As is the norm on 1 January each year, new regulations make an appearance and 2017 is no different. The North of England P&I Club has helpfully compiled a list and has issued reminders of new and amended regulations to be aware of.
International Maritime Solid Bulk Cargoes Code (IMSBC Code)
Amendments 03-15, which have been in place on a voluntary basis since 1 January 2016, will become mandatory on 1 January 2017. These include updates to existing individual schedules for solid bulk cargoes, 19 new cargo schedules and references to recent SOLAS amendments, along with updated information from the IMDG Code.
International Maritime Dangerous Goods Code (IMDG Code)
The amendments to the IMDG Code are voluntary from 1 January 2017 and will be mandatory from the 1 January 2018. Ship operators intending to carry packaged dangerous goods are encouraged to consider adopting the changes from as early as 1 January 2017. There are a significant amount of changes to the code, and as such the IMO have fully revised volumes 1 and 2 of the code. The supplement volume will remain the same as the 2014 edition.
International Code for Ships Operating in Polar Waters (Polar Code)
The Polar Code will enter force on 1 January 2017 and aims to promote safety and reduce the environmental threat from vessels operating in Polar Regions. The code therefore includes new regulations covering many subjects including vessel design and construction, on board equipment, training standards and operational procedures.
The introduction of the Polar Code will also in a number of related amendments to MARPOL and SOLAS. These will also take effect on 1 January 2017.
International Convention for the Prevention of Pollution from Ships (MARPOL) Annex I
Regulation 12 – Tanks for Oil Residues (Sludge) (MEPC.266(68)) – the amendments apply to all new vessels (>400 GT) as of 1 January. Existing ships <400 GT must comply no later than the first renewal survey carried out on or after 1 January 2017. The oil residue (sludge) tanks must have no discharge connections to the bilge system, oily bilge water holding tank(s), tank top or oily water separators with the following two exceptions:
Tanks may be fitted with drains (with manually operated self-closing valves and arrangements for subsequent visual monitoring of the settled water) that lead to an oily bilge water holding tank or bilge well or they may be fitted with an alternative arrangement, provided that this arrangement does not connect directly to the bilge piping system. The sludge tank discharge piping and bilge-water piping may be connected to a common discharge connection provided it does not allow for the transfer of sludge to the bilge system.
International Convention for the Safety Of Life At Sea (SOLAS)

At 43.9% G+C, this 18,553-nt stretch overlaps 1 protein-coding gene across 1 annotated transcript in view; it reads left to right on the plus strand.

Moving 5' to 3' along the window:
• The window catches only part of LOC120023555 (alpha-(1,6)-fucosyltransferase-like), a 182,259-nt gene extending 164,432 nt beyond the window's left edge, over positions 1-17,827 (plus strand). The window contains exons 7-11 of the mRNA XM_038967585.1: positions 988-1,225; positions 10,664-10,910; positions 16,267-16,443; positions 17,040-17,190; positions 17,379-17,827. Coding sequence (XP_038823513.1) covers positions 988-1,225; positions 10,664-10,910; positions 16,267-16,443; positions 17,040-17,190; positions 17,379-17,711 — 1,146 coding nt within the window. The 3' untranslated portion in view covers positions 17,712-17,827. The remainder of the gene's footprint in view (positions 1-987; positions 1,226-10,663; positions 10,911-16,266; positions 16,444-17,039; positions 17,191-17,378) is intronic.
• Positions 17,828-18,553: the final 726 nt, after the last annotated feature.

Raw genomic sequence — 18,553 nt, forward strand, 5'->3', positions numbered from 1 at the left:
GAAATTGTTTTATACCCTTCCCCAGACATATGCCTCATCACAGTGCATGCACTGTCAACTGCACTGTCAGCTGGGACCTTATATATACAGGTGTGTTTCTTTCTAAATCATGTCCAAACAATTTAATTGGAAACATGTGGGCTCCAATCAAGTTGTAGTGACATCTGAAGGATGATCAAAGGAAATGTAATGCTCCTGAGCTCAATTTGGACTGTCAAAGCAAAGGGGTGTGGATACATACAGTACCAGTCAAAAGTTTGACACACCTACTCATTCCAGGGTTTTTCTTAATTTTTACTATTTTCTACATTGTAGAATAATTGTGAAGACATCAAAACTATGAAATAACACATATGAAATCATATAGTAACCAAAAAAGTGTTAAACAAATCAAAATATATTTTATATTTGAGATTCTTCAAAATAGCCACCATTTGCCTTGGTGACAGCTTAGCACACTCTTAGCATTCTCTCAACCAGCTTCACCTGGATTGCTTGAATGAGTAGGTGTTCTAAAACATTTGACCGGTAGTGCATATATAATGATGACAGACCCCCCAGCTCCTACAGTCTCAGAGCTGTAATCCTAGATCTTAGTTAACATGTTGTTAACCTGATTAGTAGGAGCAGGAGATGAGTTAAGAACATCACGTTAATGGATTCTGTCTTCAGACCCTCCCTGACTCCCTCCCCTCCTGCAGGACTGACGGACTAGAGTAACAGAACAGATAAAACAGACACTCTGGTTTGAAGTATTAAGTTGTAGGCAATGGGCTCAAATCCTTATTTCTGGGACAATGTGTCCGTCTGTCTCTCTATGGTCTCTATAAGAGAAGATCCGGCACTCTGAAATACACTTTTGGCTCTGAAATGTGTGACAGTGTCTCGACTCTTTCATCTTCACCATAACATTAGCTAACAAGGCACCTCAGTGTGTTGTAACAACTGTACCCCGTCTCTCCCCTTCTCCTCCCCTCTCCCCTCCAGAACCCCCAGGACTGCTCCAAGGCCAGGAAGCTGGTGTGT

Chapter II-1, Part G, Regulation 56 – Ships using low-flashpoint fuels (MSC 392(95))
Chapter II-1, Part G, Regulation 57 – Requirements for ships using low-flashpoint fuels (MSC 392(95))
Chapter II-2, Part B, Regulation 4 – Probability of ignition (MSC.392(95))
Chapter II-2, Part C, Regulation 11 – Structural Integrity (MSC.392(95)) – clarifying the provisions related to the secondary means of venting cargo tanks in order to ensure adequate safety against over- and under-pressure in the event of a cargo tank isolation valve being damaged or inadvertently closed
Chapter II-2, Part G, Regulation 20 – Protection of Vehicle, Special Category and Ro-Ro Spaces (MSC.392(95)) – relating to performance of ventilation
Chapter XIV – Safety Measures for Ships Operating in Polar Regions (MSC.386(94))
International Convention on Standards of Training, Certification and Watchkeeping for Seafarers (STCW)
The 1 January 2017 marks the end of the five year transitional period of introducing the STCW Manila 2010 amendments as well.
International Code of Safety for Ships using Gases or other Low-flashpoint Fuels (IGF Code)
This is a mandatory code for ships fuelled by gases or other low-flashpoint fuels. It contains mandatory provisions for the arrangement, installation, control and monitoring of machinery, equipment and systems using low-flashpoint fuels, focusing initially on LNG.
China Emission Control Areas
Three emission control areas in China were created to reduce the levels of ship-generated air pollution and focus on the sulphur content of fuels.
The three areas are the Pearl River Delta, the Yangtze River Delta and Bohai Sea. From 1 January 2017 vessels at berth in a core port within an emission control area should use fuel with a maximum sulphur content of 0.5% – except one hour after arrival and one hour before departure.